Dr Forbes McGain and his sustainability colleague Catherine O’Shea explain some of the challenges surrounding the recyclability of medical waste in Australia.
In a single week at Melbourne’s 320-bed Western Hospital in Footscray, there were 237 operations and procedures performed.
During this week in December of 2012, the hospital produced 1265kg of waste in the six-theatre facility.
The goal of producing this data was to estimate the financial viability and practicality of recycling in an operating room, but that’s just the tip of the iceberg for medical waste.
That’s according to Dr Forbes McGain, anaesthetist and intensive care physician, who has spent years researching the practicality of environmental sustainability in the medical profession.
The challenges of balancing environmental sustainability with the economics of running a hospital are compounded by the risks of avoiding contamination. Amid these considerations is a desire for doctors like Forbes to help reduce a hospital’s carbon footprint.
“When we look at adopting recycling programs across Western Health’s numerous hospitals, one of the considerations is taking into account the purchase costs versus labour costs of adopting reusable items instead of single use,” Forbes explains.
“Because of Australia’s reliance on coal as a source of energy, reusable equipment has shown in our research to have a higher carbon footprint than disposable equipment. This is because reusable equipment such as anaesthetics relies on washing devices powered by brown coal.”
Forbes says this is very different to Europe, the US and New Zealand (and Tasmania) where the financial and environmental costs of using reusable equipment are both highly beneficial when compared with single-use equipment.
Despite this, reusable equipment has been shown to have a financial advantage. Forbes’ research in conjunction with Melbourne’s Austin Hospital compared the annual financial cost of converting from single-use equipment to reusable anaesthetic equipment. The results showed an annual saving of $32,033 – a 46 per cent decrease in costs. However, the data showed a 480kg increase in carbon dioxide equivalent (CO2 eq) – a unit of measurement which seeks to quantify the effect of greenhouse gases on global warming.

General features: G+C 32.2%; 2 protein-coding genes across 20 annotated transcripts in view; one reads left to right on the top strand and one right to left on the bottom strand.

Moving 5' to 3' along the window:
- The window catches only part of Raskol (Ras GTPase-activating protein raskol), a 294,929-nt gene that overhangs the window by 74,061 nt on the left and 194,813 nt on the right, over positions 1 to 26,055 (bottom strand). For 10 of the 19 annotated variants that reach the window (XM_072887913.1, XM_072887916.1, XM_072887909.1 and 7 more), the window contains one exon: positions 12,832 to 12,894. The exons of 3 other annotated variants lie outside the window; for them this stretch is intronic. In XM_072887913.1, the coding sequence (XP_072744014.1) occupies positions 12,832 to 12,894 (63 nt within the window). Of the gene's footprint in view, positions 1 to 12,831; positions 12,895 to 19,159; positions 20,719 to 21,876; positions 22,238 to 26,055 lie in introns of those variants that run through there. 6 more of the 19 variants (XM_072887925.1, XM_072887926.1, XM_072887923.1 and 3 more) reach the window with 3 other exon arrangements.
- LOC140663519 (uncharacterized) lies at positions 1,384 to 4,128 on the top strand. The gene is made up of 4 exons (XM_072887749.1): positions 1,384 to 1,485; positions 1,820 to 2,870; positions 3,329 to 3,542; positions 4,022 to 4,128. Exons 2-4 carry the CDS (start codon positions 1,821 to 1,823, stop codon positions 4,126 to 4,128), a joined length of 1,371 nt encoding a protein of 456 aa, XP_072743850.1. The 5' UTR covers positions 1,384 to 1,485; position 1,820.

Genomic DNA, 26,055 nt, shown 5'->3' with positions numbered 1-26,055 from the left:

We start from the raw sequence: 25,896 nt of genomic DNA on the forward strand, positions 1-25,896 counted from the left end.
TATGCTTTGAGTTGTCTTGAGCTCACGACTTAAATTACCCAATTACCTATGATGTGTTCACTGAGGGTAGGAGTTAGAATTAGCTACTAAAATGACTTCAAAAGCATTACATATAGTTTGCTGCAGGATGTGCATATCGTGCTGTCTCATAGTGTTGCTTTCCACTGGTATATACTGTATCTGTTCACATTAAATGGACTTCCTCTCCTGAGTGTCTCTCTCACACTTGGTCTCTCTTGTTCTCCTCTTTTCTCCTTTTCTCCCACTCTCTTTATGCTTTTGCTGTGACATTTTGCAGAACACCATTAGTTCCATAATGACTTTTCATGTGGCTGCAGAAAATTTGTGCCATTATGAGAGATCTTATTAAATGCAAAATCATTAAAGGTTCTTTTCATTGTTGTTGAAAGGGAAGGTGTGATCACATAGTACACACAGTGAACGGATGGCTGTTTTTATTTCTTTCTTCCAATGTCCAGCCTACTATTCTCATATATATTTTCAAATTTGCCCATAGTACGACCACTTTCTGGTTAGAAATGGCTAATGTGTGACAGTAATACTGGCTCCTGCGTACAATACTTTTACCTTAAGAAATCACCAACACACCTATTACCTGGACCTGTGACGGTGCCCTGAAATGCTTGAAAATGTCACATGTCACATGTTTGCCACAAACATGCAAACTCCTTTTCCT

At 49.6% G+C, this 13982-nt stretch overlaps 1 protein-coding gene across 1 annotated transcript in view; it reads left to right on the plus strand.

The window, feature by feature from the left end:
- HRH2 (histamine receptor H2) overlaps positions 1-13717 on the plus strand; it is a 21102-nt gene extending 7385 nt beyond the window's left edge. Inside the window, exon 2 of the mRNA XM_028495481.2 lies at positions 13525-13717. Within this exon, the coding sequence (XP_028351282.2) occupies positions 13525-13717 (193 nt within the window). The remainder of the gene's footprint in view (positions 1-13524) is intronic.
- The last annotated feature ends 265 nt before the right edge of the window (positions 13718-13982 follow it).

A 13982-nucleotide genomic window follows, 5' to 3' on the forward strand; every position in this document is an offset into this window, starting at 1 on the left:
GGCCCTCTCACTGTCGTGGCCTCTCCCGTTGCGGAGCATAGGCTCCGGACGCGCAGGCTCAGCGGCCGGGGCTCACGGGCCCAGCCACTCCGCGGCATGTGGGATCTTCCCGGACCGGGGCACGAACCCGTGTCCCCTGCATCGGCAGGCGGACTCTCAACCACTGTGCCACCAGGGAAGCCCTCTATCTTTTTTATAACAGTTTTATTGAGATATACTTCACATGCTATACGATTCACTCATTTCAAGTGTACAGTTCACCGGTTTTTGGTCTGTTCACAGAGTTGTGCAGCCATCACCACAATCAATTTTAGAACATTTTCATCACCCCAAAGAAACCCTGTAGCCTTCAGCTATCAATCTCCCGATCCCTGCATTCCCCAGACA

For an Australian hospital room with six operating rooms, Forbes estimates the savings at $30,000, with an increase in CO2 emissions of almost 10 per cent. The CO2 offset depends on the power source mix, while water consumption is greater, and has more than doubled in Forbes’ research.
The figures were calculated using a life-cycle assessment. In another paper, Forbes and his colleagues define a life-cycle assessment as the entire “footprint” of an item, including the financial and environmental costs across its entire life.
The scientific assessment guides the entire process of a product’s life cycle, from raw material acquisition to processing and manufacturing, distribution and transportation, use, reuse and maintenance, recycling and waste management.
In the week of December 2012, Forbes’ audit, published by the International Anaesthesia Research Society, found the 1265kg of waste encompassed 45 per cent general waste, 32 per cent infectious waste and 23 per cent worth of recyclables. The general waste and infectious waste bins contained paper/cardboard, plastics (including polyethylene, copolymers, polyvinyl chloride [PVC]), aluminium and glass. General waste bins contained 243kg of recyclables, with 97kg of paper/cardboard, 141kg plastics and 5kg aluminium and glass. Recycling rates of up to 20 to 25 per cent of total waste are achievable without compromising infection control or financial constraints, according to additional case reports published by the society in 2015.
But despite the audit, progress can be slow. Recycling programs at Western Health hospitals date back to 2009, with the adoption of the Vinyl Council Australia’s PVC Recycling program across various departments. In 2011, Western Health introduced its first Sustainability Officer position, held by Catherine O’Shea.
One of the programs Western Health has been recently recognised for is its single-use metal instruments recycling program. The organisation won an award for its efforts in the health category at this year’s Victorian Premier’s Sustainability Awards. Approximately 500kg of steel was recycled in 2016 after the roll out of the program, representing approximately 80 per cent of all single-use metal instruments.
Catherine says there is a lack of delineation between reusable, single-patient use and single-use devices. She says a reusable device, such as a surgical instrument, is designed to be used many times on different patients, and the manufacturer provides detailed instructions on how it can be safely reprocessed between each patient.